The Stained Glass Project: Windows that Open Doors


About the Exhibition

This exhibition features stained glass windows designed and created by Philadelphia high school students attending The Stained Glass Project: Windows That Open Doors. Students from multiple Philadelphia high schools learn how to design and make stained glass windows, which are then donated to schools and locations around the world.

To create their stained glass windows, students study the culture of the designated recipients. The windows currently on exhibit have been made for a school in Puerto Rico, within the community of Las Mareas, which was severely damaged by Hurricane Maria.

The Stained Glass Project: Windows That Open Doors was founded fourteen years ago and is co-directed by glass/mixed-media sculptor, Paula Mandel, and digital/ceramic artist, Joan Myerson Shrager. Together with a group of volunteers, Paula and Joan guide the students in the design and creation of the stained glass windows in an after-school art program that meets at Kendrick Recreation Center in Roxborough.


Adiva Burkett

Curtis Brooks

Caleb Chiles

Kyla Congleton

Tariq Counts

Lesley Effah

Ja'Sai Thomas-Greene

Tymir Hill

Malaysiah Longmor

Tariq McCrea

Aliyah Oxner

Chante’ Robinson

Haniah Schell

Tiana Thomas

Brandon Wan

Jarel Wilson


It’s Not Just About The Glass:

The Stained Glass Project: Windows That Open Doors

Co-Directed by Joan Myerson Shrager and Paula Mandel

Now in its fourteenth year, The Stained Glass Project (SGP) is a volunteer-run, after-school arts program that introduces underserved Philadelphia public high school students to the technically demanding artistic discipline of making stained glass.  This award-winning nationally honored program has launched dozens of students on unprecedented explorations of themselves, their artistic creativity, and their ability to brighten places around the city, country – and the world. All windows are designed and created entirely by the students, with adult guidance.

The SGP is made up of a diverse group of religions, ages and professions.  Wielding sharp-edged glass and soldering irons, the SGP cultural community has been life changing for all. Each semester there is an amazing collaboration between teen artists and adult mentors, who not only help them in class but often assist with life skills and decision making. Students and adults benefit from these special relationships. All mentors are volunteers, contributing time, skills, and money for snacks and trips.

Every week, students from Philadelphia high schools attend class at the Kendrick Recreation Center in Roxborough. Students come from high schools such as Martin Luther King, Roxborough, Parkway Northwest, Central and the Commonwealth Charter Academy.  They are often delighted and surprised by their finished product. In many cases it is their first taste of a non-judgmental environment, independent decision-making and self-expression. New friendships form, breaking down prejudices and barriers. Relationships often continue as students move on and remain in touch.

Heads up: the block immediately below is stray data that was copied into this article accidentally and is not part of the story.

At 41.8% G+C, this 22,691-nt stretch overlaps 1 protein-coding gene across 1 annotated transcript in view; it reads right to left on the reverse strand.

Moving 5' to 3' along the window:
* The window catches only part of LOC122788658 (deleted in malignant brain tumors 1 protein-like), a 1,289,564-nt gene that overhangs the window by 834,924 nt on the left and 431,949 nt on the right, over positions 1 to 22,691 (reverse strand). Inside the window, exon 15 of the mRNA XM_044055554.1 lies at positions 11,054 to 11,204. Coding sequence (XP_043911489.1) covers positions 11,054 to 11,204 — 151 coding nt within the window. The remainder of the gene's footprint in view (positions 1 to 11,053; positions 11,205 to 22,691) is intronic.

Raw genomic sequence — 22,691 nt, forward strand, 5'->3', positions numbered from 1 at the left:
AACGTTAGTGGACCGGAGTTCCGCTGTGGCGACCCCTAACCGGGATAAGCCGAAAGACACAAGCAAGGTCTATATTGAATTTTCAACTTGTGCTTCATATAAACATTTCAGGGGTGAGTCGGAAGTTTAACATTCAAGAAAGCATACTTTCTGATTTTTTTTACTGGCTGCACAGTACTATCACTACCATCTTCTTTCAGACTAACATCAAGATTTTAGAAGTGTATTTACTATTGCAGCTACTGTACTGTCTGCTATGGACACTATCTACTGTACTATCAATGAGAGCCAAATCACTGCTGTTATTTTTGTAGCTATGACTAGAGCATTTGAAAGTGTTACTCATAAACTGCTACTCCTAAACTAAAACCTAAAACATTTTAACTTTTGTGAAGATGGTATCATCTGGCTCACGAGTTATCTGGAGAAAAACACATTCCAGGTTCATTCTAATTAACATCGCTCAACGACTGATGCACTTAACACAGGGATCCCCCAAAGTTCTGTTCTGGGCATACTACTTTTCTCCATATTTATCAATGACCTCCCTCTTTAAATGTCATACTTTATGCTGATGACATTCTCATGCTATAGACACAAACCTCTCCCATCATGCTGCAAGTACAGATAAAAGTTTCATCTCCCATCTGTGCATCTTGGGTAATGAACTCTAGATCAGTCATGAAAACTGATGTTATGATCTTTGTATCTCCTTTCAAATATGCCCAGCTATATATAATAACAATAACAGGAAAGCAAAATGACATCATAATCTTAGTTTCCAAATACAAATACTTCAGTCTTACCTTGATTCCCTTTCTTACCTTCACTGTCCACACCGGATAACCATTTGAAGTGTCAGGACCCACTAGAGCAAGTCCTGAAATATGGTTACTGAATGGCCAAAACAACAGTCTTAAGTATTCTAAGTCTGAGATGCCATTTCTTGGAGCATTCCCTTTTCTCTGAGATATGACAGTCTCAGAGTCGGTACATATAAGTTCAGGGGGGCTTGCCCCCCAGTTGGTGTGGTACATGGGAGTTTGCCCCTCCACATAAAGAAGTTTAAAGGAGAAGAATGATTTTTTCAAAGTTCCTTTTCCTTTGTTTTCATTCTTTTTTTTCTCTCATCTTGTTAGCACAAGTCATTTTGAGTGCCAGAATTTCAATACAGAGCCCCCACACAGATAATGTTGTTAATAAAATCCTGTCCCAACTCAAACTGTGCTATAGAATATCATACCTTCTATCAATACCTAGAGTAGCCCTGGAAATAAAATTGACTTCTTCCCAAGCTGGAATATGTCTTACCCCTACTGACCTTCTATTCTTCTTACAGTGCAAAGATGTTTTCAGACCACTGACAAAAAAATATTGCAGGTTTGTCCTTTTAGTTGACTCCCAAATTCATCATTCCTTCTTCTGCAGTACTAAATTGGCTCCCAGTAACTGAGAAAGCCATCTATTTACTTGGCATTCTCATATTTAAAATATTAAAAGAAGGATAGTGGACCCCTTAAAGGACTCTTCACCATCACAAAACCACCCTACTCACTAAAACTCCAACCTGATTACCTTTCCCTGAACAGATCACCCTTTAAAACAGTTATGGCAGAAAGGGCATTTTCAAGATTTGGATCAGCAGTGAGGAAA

In fourteen years, approximately 110 students have artisanally rendered 200 windows that they donate to schools and locations around the world. Recipients include a South African school for AIDs orphans, a New Orleans school rebuilt after Hurricane Katrina, an Ojibwa Native American school in Minnesota, and closer to home, North Philadelphia’s Community Partnership School, Kendrick Recreation Center in Roxborough, and Covenant House in Germantown.

Thanks to the generosity of community and corporate donors, the SGP has traveled to New Orleans, Minnesota and through the tri-state area often to gift the recipients. Together the group has shared lodgings, dined in fine restaurants, and attended Broadway shows, Shakespeare productions, and art exhibitions. These are often first-time, life altering experiences.

Students have been introduced to prominent artists, activists, teachers and community leaders. Their work has been included in exhibitions at the Philadelphia Visitor Centers, Gravers’ Lane Gallery, Chestnut Hill, and Drexel University. The SGP has the distinct honor of being the subject of a Philadelphia Mural Arts mural in Germantown and the recipient of the American Glass Guild’s “Inspiration Award”. President Clinton, Mayor Nutter and other dignitaries have commended the program.